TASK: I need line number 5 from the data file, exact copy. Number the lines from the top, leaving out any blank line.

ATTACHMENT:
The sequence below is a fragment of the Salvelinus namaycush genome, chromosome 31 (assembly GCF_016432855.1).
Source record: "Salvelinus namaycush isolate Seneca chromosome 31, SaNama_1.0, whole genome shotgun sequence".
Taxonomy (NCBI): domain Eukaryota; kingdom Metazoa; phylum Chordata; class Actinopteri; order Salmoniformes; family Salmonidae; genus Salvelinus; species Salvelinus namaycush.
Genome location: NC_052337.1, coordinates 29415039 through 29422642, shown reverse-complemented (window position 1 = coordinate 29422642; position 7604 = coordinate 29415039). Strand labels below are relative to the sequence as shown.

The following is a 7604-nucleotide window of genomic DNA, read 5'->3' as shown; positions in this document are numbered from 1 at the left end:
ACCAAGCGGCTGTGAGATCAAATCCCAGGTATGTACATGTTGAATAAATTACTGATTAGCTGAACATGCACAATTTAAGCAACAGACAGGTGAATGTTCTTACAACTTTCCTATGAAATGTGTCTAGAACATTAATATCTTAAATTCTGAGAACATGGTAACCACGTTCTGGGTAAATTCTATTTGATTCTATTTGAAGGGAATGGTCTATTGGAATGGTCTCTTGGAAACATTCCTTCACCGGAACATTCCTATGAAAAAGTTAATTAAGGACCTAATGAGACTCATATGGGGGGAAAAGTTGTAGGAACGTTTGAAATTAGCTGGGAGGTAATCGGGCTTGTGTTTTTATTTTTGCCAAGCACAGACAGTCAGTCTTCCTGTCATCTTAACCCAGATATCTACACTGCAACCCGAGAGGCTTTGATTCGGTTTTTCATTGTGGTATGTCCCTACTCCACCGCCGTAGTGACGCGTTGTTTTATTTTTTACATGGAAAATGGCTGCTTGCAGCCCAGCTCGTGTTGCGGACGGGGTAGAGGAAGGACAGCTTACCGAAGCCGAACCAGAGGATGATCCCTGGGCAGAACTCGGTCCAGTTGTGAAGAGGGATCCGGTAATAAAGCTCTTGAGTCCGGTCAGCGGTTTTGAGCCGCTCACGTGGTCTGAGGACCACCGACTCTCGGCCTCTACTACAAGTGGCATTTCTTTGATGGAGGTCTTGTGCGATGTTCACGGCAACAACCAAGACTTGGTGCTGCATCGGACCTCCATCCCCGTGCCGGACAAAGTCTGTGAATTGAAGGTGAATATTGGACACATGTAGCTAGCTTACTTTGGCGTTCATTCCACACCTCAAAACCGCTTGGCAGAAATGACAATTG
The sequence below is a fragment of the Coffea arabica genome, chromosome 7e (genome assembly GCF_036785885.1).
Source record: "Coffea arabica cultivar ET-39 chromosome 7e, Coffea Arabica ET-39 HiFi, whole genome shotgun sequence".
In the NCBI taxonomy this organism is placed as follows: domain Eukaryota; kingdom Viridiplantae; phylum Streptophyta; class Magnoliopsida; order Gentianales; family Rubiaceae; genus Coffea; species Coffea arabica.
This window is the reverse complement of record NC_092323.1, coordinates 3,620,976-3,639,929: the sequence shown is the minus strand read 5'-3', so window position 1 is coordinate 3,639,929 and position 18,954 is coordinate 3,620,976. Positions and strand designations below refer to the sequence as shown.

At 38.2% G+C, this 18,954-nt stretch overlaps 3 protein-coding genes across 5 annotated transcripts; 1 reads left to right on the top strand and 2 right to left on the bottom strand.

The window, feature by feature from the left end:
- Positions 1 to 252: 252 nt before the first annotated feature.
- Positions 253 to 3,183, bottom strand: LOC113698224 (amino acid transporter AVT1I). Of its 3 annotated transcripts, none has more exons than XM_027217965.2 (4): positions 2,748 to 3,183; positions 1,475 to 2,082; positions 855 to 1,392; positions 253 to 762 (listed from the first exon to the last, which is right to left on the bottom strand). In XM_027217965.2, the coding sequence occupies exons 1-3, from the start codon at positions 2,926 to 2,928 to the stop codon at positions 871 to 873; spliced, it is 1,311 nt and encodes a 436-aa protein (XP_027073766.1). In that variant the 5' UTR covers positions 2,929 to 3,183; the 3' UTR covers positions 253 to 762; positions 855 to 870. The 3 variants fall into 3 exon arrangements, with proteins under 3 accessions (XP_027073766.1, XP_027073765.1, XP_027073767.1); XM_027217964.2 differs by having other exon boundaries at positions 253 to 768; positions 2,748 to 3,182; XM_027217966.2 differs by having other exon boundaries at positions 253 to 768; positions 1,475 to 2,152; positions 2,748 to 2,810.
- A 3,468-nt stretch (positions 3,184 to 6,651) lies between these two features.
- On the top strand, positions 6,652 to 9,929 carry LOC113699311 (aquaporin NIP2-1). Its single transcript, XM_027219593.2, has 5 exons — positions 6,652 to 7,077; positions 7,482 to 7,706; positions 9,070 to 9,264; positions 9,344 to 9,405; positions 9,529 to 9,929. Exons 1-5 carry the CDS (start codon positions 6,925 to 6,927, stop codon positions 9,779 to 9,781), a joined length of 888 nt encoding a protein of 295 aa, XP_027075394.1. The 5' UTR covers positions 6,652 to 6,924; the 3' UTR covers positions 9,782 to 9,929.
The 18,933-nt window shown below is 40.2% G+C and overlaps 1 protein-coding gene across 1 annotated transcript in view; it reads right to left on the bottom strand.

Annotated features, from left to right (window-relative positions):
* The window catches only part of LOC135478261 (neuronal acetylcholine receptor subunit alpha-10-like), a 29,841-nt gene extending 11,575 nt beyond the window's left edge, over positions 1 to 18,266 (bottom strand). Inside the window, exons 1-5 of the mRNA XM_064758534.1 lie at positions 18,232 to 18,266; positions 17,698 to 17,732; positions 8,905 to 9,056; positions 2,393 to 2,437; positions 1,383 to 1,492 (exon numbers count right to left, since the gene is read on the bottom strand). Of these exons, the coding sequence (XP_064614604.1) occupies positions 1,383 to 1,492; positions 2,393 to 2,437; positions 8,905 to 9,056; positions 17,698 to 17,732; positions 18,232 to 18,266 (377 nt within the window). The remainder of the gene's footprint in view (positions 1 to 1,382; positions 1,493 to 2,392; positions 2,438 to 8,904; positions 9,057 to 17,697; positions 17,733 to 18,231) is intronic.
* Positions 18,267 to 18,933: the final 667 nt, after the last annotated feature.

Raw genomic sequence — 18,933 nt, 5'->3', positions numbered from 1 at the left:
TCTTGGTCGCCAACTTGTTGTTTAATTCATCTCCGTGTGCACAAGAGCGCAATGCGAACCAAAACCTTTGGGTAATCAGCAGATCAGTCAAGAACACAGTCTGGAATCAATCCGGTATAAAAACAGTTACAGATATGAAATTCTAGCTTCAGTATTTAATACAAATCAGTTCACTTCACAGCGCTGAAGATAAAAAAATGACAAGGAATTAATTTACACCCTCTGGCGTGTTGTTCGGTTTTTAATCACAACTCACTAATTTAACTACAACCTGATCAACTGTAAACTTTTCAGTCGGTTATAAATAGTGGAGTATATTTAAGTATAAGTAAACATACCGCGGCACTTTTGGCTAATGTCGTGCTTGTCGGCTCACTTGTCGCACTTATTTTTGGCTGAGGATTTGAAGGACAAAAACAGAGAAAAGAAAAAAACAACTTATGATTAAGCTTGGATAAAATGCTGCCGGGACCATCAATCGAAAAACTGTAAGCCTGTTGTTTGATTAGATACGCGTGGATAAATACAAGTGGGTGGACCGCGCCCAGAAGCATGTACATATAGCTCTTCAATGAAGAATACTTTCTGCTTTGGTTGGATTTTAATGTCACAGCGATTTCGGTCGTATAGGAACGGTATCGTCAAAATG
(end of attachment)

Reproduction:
The following is a 7604-nucleotide window of genomic DNA, read 5'->3' as shown; positions in this document are numbered from 1 at the left end: